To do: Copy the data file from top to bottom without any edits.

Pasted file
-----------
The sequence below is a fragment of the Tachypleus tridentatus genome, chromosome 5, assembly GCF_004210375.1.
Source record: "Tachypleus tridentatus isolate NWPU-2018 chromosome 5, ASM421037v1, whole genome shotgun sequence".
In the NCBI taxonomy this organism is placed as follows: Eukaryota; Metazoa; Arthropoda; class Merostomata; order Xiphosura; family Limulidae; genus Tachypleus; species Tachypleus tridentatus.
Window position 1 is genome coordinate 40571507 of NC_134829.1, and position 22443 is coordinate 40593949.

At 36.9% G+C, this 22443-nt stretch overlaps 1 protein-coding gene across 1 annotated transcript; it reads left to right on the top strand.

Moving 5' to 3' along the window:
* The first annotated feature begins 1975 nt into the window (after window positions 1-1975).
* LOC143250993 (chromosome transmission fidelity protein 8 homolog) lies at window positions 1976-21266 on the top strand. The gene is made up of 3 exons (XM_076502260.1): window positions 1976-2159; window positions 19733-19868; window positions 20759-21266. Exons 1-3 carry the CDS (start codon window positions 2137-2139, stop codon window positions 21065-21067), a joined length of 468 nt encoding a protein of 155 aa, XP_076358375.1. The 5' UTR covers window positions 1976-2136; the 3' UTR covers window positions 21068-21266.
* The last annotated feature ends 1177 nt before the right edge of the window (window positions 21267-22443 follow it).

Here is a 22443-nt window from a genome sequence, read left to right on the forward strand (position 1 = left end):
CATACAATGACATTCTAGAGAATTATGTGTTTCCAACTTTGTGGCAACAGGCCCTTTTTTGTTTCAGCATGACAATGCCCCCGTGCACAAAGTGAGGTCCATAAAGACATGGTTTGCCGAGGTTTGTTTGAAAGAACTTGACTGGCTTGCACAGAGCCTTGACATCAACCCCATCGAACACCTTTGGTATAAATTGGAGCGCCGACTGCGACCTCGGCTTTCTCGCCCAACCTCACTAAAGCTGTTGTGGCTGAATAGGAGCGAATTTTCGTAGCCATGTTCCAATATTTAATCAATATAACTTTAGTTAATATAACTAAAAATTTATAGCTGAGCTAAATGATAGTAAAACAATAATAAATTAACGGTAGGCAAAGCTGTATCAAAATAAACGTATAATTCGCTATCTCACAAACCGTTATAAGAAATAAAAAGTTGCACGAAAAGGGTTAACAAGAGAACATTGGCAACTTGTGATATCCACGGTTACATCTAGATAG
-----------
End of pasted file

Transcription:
The sequence below is a fragment of the Tachypleus tridentatus genome, chromosome 5, assembly GCF_004210375.1.
Source record: "Tachypleus tridentatus isolate NWPU-2018 chromosome 5, ASM421037v1, whole genome shotgun sequence".
In the NCBI taxonomy this organism is placed as follows: Eukaryota; Metazoa; Arthropoda; class Merostomata; order Xiphosura; family Limulidae; genus Tachypleus; species Tachypleus tridentatus.
Window position 1 is genome coordinate 40571507 of NC_134829.1, and position 22443 is coordinate 40593949.

At 36.9% G+C, this 22443-nt stretch overlaps 1 protein-coding gene across 1 annotated transcript; it reads left to right on the top strand.

Moving 5' to 3' along the window:
* The first annotated feature begins 1975 nt into the window (after window positions 1-1975).
* LOC143250993 (chromosome transmission fidelity protein 8 homolog) lies at window positions 1976-21266 on the top strand. The gene is made up of 3 exons (XM_076502260.1): window positions 1976-2159; window positions 19733-19868; window positions 20759-21266. Exons 1-3 carry the CDS (start codon window positions 2137-2139, stop codon window positions 21065-21067), a joined length of 468 nt encoding a protein of 155 aa, XP_076358375.1. The 5' UTR covers window positions 1976-2136; the 3' UTR covers window positions 21068-21266.
* The last annotated feature ends 1177 nt before the right edge of the window (window positions 21267-22443 follow it).

Here is a 22443-nt window from a genome sequence, read left to right on the forward strand (position 1 = left end):
CATACAATGACATTCTAGAGAATTATGTGTTTCCAACTTTGTGGCAACAGGCCCTTTTTTGTTTCAGCATGACAATGCCCCCGTGCACAAAGTGAGGTCCATAAAGACATGGTTTGCCGAGGTTTGTTTGAAAGAACTTGACTGGCTTGCACAGAGCCTTGACATCAACCCCATCGAACACCTTTGGTATAAATTGGAGCGCCGACTGCGACCTCGGCTTTCTCGCCCAACCTCACTAAAGCTGTTGTGGCTGAATAGGAGCGAATTTTCGTAGCCATGTTCCAATATTTAATCAATATAACTTTAGTTAATATAACTAAAAATTTATAGCTGAGCTAAATGATAGTAAAACAATAATAAATTAACGGTAGGCAAAGCTGTATCAAAATAAACGTATAATTCGCTATCTCACAAACCGTTATAAGAAATAAAAAGTTGCACGAAAAGGGTTAACAAGAGAACATTGGCAACTTGTGATATCCACGGTTACATCTAGATAG